I am sick of him now and I am also sick of him years from now when he will probably be the president of the United States. I do not want Zuckerberg as my president; I do not want him to be even so much as the super in my apartment building. But president he will probably be, and you can see him gearing up for it already, like a spaceship slingshotting itself around the moon’s gravity as part of a deep-space endeavor.

It is difficult to imagine the seat once held by George Washington being held by a fellow once portrayed by Jesse Eisenberg. The improbability of it has not deterred Zuck, who has been clumsily gallivanting around the country in a painful mashup of jes’-folks aw-shuckery and thoughtful Young American policy meditation.

While traveling in Iowa recently, Zuckerberg stumbled across a pork tenderloin sandwich—a dish the middle third of the country eats regularly—and declared: “Iowa is my kind of place!” Nobody has ever said any such thing about Iowa, even Iowans themselves. I do not want a president who says things like “Iowa is my kind of place!” I would take a fourth term of Trump over such a fate.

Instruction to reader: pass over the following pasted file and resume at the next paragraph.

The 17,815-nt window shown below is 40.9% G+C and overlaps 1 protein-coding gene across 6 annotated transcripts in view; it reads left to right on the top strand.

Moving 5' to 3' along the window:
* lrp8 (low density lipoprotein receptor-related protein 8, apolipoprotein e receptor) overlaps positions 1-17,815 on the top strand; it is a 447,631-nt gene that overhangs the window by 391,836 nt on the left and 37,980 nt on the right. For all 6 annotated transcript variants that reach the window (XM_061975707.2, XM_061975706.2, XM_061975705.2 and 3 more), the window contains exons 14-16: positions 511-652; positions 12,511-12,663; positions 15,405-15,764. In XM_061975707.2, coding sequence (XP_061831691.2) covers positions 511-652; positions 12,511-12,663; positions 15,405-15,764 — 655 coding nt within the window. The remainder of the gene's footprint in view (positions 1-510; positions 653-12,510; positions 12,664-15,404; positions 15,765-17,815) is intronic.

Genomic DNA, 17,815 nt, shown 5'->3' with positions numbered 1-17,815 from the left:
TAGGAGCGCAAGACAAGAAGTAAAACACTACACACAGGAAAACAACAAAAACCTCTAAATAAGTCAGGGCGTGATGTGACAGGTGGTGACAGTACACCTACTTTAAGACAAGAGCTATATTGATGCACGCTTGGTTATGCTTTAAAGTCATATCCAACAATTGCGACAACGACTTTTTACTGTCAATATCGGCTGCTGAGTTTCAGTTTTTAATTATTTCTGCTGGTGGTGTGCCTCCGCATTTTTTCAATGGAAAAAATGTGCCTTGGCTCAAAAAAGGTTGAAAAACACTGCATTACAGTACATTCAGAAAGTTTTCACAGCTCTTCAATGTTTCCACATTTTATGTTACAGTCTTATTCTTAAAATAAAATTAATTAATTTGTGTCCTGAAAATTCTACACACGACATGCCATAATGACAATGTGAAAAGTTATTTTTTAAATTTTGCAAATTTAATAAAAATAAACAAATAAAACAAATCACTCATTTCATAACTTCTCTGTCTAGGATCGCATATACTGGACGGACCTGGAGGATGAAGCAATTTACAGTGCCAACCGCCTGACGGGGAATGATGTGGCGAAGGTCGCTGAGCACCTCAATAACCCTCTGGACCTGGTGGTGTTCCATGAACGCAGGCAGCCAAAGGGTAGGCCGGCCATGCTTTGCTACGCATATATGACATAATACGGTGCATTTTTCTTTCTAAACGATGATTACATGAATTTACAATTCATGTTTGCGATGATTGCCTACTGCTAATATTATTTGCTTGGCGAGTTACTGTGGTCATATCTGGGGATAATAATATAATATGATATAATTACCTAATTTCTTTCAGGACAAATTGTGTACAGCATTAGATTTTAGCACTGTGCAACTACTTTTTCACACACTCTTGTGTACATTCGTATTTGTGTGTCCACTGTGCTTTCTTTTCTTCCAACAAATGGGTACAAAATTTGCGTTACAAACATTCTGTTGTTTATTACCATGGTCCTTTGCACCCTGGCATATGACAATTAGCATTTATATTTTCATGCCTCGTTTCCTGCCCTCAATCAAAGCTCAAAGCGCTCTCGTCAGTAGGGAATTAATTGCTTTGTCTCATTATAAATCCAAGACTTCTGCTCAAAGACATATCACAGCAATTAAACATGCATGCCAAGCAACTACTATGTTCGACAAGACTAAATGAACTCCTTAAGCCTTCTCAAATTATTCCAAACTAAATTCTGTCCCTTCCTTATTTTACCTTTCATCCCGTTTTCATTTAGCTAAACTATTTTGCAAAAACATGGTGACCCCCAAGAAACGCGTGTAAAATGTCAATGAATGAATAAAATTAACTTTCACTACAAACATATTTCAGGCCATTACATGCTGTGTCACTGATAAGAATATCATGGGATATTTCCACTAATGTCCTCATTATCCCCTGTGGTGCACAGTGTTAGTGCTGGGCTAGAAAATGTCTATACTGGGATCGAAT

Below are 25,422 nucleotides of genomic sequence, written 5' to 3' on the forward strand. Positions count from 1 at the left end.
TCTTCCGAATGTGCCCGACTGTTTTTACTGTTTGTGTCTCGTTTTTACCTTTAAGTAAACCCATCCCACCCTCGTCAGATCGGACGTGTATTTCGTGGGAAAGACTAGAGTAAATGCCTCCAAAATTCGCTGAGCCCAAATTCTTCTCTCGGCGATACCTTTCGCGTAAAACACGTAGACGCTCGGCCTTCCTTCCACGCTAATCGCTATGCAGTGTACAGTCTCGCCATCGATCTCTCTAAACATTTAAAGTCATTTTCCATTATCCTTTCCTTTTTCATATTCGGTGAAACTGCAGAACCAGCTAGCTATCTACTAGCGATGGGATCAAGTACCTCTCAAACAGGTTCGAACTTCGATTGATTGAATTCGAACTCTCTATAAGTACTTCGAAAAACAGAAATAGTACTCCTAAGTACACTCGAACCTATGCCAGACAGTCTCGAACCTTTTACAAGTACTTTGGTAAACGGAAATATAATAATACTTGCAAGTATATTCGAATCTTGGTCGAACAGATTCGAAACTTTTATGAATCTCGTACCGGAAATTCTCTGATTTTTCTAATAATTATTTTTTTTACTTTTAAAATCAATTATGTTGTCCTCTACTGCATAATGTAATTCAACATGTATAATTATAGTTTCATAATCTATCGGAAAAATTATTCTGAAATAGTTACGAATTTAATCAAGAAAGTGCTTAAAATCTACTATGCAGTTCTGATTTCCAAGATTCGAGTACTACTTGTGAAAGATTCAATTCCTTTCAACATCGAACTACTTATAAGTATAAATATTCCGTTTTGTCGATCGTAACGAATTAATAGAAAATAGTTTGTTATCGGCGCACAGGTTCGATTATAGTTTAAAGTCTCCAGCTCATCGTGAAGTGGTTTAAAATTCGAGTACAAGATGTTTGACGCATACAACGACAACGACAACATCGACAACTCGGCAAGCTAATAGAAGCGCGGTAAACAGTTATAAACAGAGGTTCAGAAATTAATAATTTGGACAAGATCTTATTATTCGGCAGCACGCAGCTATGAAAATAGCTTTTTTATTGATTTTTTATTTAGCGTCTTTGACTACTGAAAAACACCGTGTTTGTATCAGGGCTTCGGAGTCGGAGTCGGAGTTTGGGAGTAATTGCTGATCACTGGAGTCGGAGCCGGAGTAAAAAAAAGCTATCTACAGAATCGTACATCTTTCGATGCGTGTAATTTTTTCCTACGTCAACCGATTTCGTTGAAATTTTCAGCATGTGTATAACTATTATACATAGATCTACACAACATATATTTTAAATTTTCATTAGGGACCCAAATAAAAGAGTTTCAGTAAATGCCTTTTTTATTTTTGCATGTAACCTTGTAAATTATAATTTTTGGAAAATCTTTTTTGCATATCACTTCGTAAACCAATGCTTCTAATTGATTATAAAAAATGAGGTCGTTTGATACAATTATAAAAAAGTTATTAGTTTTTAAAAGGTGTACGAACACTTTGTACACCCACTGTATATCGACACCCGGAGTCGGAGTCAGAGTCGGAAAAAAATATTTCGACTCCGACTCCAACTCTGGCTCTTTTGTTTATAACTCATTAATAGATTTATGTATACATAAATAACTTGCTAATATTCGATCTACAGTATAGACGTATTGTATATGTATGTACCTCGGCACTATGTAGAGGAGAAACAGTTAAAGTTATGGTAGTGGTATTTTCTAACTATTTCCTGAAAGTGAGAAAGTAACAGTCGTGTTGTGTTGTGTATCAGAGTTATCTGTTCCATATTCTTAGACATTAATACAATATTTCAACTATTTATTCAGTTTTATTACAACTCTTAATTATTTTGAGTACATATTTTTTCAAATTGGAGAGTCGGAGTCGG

Visiting Alaska, Zuckerberg was inspired by the state’s “social safety net programs,” so much so that he wrote an essay so transparently anodyne that you could almost see through it into Facebook’s C++. “When you think about the way [Alaska] support[s] subsistence fishing as a safety net program,” Zuckerberg writes, “it has some interesting properties.” This kind of pre-packaged, vacuum-sealed boilerplate drivel makes me want to shoot myself. I have no interest in handing over the office of Abraham Lincoln to a man who both inflicted Facebook upon the country and who sincerely writes things like “There’s a lot more to [Alaska] that maybe I’ll post about later.”